The 2002 Adelaide Festival was held from Friday, March 1 to Sunday, March 10, led by Artistic Directors Peter Sellars and then Sue Nattrass.
There have been many controversial festivals, but none more so than the 2002 festival first directed by Peter Sellars, who attracted national headlines with his unorthodox views on arts festivals. His vision was of a series of cultural experiences that would move people to act differently, to respond and to participate. Reaction to the festival was strong – both in favour of and opposed to its direction.
Sellars resigned six months before the Adelaide Festival was to begin and incoming Artistic Director Sue Nattrass stepped in to pull together a smaller event, running for 10 days rather than 17.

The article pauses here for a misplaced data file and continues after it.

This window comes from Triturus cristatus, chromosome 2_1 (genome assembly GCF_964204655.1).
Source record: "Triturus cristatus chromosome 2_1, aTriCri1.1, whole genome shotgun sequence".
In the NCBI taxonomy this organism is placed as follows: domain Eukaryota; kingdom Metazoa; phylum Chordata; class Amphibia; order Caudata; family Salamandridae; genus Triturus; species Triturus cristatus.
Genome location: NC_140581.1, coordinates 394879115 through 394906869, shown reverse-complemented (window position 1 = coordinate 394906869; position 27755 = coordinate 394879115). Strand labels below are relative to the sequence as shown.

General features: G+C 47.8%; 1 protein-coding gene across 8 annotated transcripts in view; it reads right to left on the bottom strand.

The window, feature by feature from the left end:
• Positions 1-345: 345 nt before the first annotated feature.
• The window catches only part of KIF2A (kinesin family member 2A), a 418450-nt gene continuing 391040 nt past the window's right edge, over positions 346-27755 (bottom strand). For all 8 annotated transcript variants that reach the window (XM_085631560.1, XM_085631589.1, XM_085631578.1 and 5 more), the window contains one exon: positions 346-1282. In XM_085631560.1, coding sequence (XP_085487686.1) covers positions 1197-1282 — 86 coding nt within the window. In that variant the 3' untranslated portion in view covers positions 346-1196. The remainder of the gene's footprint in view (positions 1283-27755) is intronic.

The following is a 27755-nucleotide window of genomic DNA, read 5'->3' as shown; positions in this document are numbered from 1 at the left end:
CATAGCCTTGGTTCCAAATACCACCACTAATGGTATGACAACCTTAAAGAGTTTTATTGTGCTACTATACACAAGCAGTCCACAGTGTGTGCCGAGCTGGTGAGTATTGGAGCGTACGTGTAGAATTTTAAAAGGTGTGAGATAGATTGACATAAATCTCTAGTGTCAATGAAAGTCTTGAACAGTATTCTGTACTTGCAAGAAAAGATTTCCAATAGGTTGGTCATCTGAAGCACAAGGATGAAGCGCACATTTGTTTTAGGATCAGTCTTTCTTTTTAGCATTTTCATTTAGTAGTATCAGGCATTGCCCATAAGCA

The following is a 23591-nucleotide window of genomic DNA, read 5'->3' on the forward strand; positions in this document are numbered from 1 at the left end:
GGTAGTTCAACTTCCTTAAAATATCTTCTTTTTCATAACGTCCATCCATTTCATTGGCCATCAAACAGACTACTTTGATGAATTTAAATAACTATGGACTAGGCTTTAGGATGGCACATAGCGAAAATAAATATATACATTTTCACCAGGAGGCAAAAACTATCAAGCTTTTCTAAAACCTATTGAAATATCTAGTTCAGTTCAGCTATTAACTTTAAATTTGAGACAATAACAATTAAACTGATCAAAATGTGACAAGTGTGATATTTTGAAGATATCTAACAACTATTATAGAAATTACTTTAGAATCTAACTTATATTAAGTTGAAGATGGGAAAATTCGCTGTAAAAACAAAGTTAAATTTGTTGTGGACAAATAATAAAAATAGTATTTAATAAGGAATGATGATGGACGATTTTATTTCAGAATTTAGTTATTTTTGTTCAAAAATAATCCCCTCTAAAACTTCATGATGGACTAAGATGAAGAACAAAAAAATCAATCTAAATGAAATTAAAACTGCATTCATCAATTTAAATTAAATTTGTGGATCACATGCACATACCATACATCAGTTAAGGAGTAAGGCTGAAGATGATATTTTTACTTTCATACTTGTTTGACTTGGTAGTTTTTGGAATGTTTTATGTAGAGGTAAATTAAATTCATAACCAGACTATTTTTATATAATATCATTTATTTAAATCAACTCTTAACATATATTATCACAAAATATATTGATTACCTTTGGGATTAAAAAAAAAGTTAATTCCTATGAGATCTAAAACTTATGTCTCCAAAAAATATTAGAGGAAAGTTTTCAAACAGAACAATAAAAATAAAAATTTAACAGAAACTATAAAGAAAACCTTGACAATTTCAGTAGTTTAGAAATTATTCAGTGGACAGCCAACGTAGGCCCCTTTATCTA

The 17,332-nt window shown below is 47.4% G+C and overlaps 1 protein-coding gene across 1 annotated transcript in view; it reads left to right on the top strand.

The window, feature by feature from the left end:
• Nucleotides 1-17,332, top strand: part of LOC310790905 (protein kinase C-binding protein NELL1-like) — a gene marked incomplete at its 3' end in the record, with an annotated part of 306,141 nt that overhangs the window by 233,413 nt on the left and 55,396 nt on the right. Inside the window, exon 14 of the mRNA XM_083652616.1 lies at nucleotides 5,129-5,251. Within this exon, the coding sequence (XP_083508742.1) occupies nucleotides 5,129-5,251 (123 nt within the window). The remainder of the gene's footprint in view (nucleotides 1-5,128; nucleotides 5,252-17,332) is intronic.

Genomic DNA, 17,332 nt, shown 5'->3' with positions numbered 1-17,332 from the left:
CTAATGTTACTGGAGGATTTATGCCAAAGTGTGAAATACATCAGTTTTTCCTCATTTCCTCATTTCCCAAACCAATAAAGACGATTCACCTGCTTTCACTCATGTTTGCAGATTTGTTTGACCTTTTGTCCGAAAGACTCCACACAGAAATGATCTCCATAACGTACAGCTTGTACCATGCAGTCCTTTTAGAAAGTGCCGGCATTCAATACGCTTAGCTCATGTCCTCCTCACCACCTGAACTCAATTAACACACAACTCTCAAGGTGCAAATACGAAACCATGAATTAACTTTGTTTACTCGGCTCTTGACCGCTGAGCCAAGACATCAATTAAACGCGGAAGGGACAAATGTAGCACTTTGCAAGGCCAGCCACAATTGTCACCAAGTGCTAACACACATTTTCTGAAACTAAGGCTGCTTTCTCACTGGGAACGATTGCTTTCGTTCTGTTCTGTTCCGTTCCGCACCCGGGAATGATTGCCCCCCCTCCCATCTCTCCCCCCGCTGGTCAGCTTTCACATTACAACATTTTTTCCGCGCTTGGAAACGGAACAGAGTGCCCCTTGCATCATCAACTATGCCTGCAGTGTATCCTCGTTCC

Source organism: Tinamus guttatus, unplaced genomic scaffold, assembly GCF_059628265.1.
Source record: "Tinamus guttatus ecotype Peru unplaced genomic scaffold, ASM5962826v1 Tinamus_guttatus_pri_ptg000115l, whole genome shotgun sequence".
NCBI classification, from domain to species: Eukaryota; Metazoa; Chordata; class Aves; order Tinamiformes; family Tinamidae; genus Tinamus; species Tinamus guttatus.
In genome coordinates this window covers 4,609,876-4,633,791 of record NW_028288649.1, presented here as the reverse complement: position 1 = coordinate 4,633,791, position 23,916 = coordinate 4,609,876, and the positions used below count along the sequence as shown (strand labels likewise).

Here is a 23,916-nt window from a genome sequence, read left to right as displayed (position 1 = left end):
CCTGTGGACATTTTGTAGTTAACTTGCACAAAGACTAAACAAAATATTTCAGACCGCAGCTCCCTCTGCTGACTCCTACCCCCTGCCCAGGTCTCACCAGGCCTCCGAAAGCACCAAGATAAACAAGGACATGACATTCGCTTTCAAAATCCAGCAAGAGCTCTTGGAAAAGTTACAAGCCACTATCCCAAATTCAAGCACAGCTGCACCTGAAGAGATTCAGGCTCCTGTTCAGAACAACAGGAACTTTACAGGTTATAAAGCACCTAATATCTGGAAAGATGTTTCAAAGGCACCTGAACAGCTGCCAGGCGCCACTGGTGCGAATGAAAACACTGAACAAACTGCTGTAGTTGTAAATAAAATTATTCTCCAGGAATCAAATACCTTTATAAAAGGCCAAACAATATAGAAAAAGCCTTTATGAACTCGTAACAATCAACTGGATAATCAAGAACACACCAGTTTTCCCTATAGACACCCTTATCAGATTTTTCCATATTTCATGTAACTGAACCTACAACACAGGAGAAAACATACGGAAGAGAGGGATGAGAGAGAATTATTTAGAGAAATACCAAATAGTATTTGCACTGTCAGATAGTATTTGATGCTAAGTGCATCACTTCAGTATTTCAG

Attendances and box office results were disappointing. Contributing factors included disruptions to the program development phases of the festival and late program announcements, a very short selling period, price resistance to some events, the destabilising effect of the events of September 11, 2001, a State Government election with an undecided result, a challenging press environment leading up to the festival, and strong negative public sentiment amongst the traditional festival audience.
Nevertheless, the 2002 festival included some truly memorable events, including the opening, Kaurna Palti Meyunna in Victoria Square and a strong film program, with titles commissioned by Adelaide Festival including The Tracker, Australian Rules and Walking on Water, which have been shown internationally and have received much-deserved awards and recognition.
Other highlights included one of India’s finest exponents of Carnatic music, U Srivinas, Black Swan and community events at the Parks Community Centre, the Queen Elizabeth Hospital and Oak Valley.